“Quit getting ready and just do it!” — George McNeil
This quote is Don’s response to a question his colleague Barbara Rose once asked him about his art practice.
“It sounds like I’m getting ready to do something — to practice, instead of actually doing it.”
Don is a doer. He is one of the first ‘art people’ I got to know when I first moved to Washington D.C. the fall of 1999. I began teaching as an Adjunct at American University and also had my first exhibition at the former Watkins Collection. American University was in many ways and continues to be, my work family. Don, who is fondly referred to as ‘The Don’, is the art patriarch at AU and for me, someone I still look up to and have the greatest respect for. He is a devoted educator, artist, husband and father whose demeanor is always warm and generous. He co-Directed the American University’s program in Italy with Barbara Rose and continued to direct it for 10 years, and has been the Director of the Visual Arts Program at the Chautauqua Institution for thirty years. Before that he was Program Director and on the painting faculty at the New York Studio School, housed in the original Whitney Museum in Greenwich Village. He continues to serve as the Studio Art Program Director of American University’s Department of Art where he is a Full Professor.
His current studio in Washington D.C. is housed in a building in the NW quadrant located just minutes from the Katzen Arts Center (which he helped to conceive and design). While there are no windows in the studio, the space still seemed large and bright. Don had work covering the walls — both new and old, large and small.
In 2003, Don lost most of his work to a devastating flood at his studio in D.C. He lost 25 years of artwork as well as family documents and photographs. It was the crisis that was life changing and left him in a state of deep depression for over three years.
Yet through it all he kept on working.
“At the time I felt that the record of my existence had suddenly been erased. ….I went into a three and a half year depression but I kept painting, out of habit more than motivation.”
He began peeling the destroyed photographs in an attempt to salvage anything. It didn’t work. Instead he began photographing them, blowing them up and turning them into mix media paintings. (Watch the video titled Flow produced by his daughter Elaina Kimes above).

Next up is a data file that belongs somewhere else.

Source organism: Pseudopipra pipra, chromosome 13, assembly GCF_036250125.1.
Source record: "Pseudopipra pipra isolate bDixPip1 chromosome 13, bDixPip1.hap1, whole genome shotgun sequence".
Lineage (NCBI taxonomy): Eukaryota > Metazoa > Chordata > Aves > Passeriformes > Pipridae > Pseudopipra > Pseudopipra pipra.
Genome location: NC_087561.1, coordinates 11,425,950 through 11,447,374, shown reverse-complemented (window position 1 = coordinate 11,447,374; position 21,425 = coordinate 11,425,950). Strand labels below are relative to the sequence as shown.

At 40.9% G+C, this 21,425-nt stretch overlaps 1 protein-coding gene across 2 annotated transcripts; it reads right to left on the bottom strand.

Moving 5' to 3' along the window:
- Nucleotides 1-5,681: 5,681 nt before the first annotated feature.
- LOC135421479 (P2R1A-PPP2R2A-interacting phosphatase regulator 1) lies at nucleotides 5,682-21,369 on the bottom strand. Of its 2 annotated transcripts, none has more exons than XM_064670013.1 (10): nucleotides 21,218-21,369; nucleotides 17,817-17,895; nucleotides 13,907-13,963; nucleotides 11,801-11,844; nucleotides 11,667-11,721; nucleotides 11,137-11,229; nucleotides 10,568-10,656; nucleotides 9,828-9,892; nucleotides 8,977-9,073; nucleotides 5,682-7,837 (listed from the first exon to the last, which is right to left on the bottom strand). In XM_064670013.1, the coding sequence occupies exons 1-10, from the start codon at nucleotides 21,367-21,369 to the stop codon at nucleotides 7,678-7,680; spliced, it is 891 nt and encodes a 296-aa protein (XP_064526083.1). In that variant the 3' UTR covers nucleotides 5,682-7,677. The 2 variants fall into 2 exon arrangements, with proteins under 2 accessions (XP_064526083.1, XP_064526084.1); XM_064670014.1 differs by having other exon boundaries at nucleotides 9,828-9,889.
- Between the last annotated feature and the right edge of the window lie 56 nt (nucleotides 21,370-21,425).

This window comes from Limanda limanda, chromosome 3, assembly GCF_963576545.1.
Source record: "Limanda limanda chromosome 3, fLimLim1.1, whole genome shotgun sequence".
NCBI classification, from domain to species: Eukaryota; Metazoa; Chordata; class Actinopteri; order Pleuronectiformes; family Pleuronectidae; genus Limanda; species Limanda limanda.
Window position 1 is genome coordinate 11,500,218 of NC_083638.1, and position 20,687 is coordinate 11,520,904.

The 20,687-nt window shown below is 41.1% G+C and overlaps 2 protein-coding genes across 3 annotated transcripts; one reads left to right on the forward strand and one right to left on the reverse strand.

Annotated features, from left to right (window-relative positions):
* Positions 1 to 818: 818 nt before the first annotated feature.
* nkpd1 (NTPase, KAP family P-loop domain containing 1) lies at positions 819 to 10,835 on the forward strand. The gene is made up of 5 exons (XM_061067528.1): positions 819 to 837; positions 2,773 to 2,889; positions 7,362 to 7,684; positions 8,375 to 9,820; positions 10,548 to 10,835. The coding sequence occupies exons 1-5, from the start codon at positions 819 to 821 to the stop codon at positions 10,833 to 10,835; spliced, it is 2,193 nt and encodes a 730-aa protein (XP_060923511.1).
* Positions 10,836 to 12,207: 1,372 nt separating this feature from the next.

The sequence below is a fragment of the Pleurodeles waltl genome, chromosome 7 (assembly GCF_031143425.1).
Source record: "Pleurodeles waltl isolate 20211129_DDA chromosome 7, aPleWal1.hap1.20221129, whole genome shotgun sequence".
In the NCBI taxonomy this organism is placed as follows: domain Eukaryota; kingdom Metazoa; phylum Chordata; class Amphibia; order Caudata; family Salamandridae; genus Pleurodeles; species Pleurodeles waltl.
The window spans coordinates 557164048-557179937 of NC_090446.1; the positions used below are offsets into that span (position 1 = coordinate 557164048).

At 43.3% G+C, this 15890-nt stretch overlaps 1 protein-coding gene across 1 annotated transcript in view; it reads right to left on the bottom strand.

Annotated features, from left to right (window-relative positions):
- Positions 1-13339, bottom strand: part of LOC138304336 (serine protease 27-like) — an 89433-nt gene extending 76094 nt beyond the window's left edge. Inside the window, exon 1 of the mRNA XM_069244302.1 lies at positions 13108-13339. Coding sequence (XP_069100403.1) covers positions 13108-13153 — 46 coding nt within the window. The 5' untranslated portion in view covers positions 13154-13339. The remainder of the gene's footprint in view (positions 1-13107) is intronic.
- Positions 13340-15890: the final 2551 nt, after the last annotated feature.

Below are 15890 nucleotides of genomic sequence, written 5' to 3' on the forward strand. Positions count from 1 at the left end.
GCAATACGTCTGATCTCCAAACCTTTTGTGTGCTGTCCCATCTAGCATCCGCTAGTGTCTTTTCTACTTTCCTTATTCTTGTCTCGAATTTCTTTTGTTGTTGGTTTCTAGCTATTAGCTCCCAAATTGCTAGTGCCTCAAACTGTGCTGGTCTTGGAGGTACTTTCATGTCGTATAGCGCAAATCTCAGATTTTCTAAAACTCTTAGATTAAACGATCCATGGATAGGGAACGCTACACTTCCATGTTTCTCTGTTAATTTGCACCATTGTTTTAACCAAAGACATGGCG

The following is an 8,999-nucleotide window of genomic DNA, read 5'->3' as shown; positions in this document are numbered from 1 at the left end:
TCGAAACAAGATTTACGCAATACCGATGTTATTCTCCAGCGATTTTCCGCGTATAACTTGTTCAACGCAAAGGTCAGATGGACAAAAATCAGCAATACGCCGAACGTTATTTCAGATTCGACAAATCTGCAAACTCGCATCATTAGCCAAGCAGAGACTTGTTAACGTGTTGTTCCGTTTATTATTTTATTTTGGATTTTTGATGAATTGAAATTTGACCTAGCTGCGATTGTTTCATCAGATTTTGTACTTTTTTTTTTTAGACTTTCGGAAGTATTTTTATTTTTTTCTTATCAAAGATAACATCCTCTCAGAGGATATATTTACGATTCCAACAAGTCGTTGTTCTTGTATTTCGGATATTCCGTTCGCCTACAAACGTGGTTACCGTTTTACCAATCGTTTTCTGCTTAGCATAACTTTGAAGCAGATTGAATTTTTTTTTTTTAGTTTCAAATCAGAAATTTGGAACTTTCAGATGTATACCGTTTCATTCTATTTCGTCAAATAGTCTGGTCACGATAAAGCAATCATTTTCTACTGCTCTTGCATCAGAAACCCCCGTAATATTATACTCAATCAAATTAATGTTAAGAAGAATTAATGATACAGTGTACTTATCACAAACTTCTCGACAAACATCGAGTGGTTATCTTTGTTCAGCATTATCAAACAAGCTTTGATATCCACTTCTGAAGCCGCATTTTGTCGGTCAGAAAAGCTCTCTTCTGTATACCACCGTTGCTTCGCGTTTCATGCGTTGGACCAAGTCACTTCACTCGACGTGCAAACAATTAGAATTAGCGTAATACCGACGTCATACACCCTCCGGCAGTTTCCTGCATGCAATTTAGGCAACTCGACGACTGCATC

“I began painting on the blown up images and through the media filter of photography and a few studio tricks, the underlying images allowed me to go back to painting in an original way. I could retain everything that I loved about painting: light, form, color, content, without reinventing somebody else’s wheel.”
These works are relics and fossil-like exuding emotional pain and physical hurt. They coagulate, crack, bubble and ‘bleed’. At first glance they draw the viewer in on a material level; to inspect the texture and palette and the detail of paint transformed. Yet as one looks deeper and longer, the sense of something tragic occurred begins to emanate off the surface.
Most recently Don’s work is beginning to incorporate representational references. Definitely influenced by the results of the presidential elections this past 2016, Don has inserted an image of the Capitol in an apocalyptic cloud. In another work, eyes begin to appear in the midst of some kind of Dante’s Inferno. The works are smaller and seem to be in the experimental phase. The proliferation of these works as they transition out of pure abstraction seem necessary. While in the midst of what many believe to be a political tragedy for the United States, Don is energized and harnessing this momentum to create new works that are directly speaking to the current political climate of ‘Trump’s America’.
Sitting down to cheese and crackers he thoughtfully prepared for me, Don suddenly jumps up and grabs a pile of old Look magazines proudly showing me this historic find with the iconic Jackie Onassis on the cover of one them. He was overjoyed. He then plops the pile down and shifts to his desk and exclaims so casually, “Oh and I’m working on a book!” A collection of philosophical essays and stories about coincidence and karma and how actions are not accidents, but connected to the way one reacts to a situation. He comments that the personality of the great Alice Neel, who he knew, always makes him mindful that “Luck is the bus that passes by when you’re looking the other way.”
For Don, this quote epitomizes what life can be and is for him — about staying positive and optimistic in spite of bad circumstances. He retells the story about his rejection from American University’s MFA program as a young artist, and then years down the road he returns and is hired as the Chair of their Art Department. Karma? Luck? Maybe, but really it’s perseverance.
I have no doubt his stories as an artist, educator, father, and husband will bring light to all readers and especially to the thousands of students and artists who have passed through his doors either at the New York Studio School, American University in DC and in Italy, or The Chautauqua Institution. What makes Don’s charisma so disarming is how he speaks of art and the artists he’s known and met with such awe and gratitude (he even has a tube of paint from Barnett Newman hanging like a good luck charm on his wall). It is this quality that I believe is the essence of his art practice and what ultimately defines him as a doer.
To see more of Don’s work and his extensive accomplishments go to: www.donkimes.com
Thank you to Elaina Kimes for sharing her video Flow.